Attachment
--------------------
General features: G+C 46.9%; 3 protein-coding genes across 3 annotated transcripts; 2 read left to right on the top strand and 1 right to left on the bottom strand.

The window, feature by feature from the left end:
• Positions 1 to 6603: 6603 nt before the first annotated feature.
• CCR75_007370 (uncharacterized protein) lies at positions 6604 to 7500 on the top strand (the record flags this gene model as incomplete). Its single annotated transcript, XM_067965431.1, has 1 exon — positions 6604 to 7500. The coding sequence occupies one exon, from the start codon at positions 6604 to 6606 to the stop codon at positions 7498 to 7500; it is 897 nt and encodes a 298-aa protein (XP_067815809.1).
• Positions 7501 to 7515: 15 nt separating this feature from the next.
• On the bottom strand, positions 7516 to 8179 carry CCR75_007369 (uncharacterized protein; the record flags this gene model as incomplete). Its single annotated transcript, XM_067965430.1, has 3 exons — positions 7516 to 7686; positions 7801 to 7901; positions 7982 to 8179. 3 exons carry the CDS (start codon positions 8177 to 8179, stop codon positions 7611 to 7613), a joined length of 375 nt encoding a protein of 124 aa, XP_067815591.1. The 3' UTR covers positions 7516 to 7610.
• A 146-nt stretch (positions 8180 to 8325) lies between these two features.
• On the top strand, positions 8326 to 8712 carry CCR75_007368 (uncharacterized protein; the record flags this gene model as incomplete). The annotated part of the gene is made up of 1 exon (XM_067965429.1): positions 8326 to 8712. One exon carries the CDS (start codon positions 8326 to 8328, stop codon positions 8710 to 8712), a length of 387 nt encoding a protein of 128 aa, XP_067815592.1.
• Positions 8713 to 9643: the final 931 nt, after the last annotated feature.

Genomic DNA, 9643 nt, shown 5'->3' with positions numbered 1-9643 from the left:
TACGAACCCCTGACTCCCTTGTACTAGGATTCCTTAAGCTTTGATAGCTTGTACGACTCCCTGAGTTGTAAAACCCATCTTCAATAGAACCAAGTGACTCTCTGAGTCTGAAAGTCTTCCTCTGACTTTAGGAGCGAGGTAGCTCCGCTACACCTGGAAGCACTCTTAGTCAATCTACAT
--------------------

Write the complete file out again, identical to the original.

General features: G+C 46.9%; 3 protein-coding genes across 3 annotated transcripts; 2 read left to right on the top strand and 1 right to left on the bottom strand.

The window, feature by feature from the left end:
• Positions 1 to 6603: 6603 nt before the first annotated feature.
• CCR75_007370 (uncharacterized protein) lies at positions 6604 to 7500 on the top strand (the record flags this gene model as incomplete). Its single annotated transcript, XM_067965431.1, has 1 exon — positions 6604 to 7500. The coding sequence occupies one exon, from the start codon at positions 6604 to 6606 to the stop codon at positions 7498 to 7500; it is 897 nt and encodes a 298-aa protein (XP_067815809.1).
• Positions 7501 to 7515: 15 nt separating this feature from the next.
• On the bottom strand, positions 7516 to 8179 carry CCR75_007369 (uncharacterized protein; the record flags this gene model as incomplete). Its single annotated transcript, XM_067965430.1, has 3 exons — positions 7516 to 7686; positions 7801 to 7901; positions 7982 to 8179. 3 exons carry the CDS (start codon positions 8177 to 8179, stop codon positions 7611 to 7613), a joined length of 375 nt encoding a protein of 124 aa, XP_067815591.1. The 3' UTR covers positions 7516 to 7610.
• A 146-nt stretch (positions 8180 to 8325) lies between these two features.
• On the top strand, positions 8326 to 8712 carry CCR75_007368 (uncharacterized protein; the record flags this gene model as incomplete). The annotated part of the gene is made up of 1 exon (XM_067965429.1): positions 8326 to 8712. One exon carries the CDS (start codon positions 8326 to 8328, stop codon positions 8710 to 8712), a length of 387 nt encoding a protein of 128 aa, XP_067815592.1.
• Positions 8713 to 9643: the final 931 nt, after the last annotated feature.

Genomic DNA, 9643 nt, shown 5'->3' with positions numbered 1-9643 from the left:
TACGAACCCCTGACTCCCTTGTACTAGGATTCCTTAAGCTTTGATAGCTTGTACGACTCCCTGAGTTGTAAAACCCATCTTCAATAGAACCAAGTGACTCTCTGAGTCTGAAAGTCTTCCTCTGACTTTAGGAGCGAGGTAGCTCCGCTACACCTGGAAGCACTCTTAGTCAATCTACAT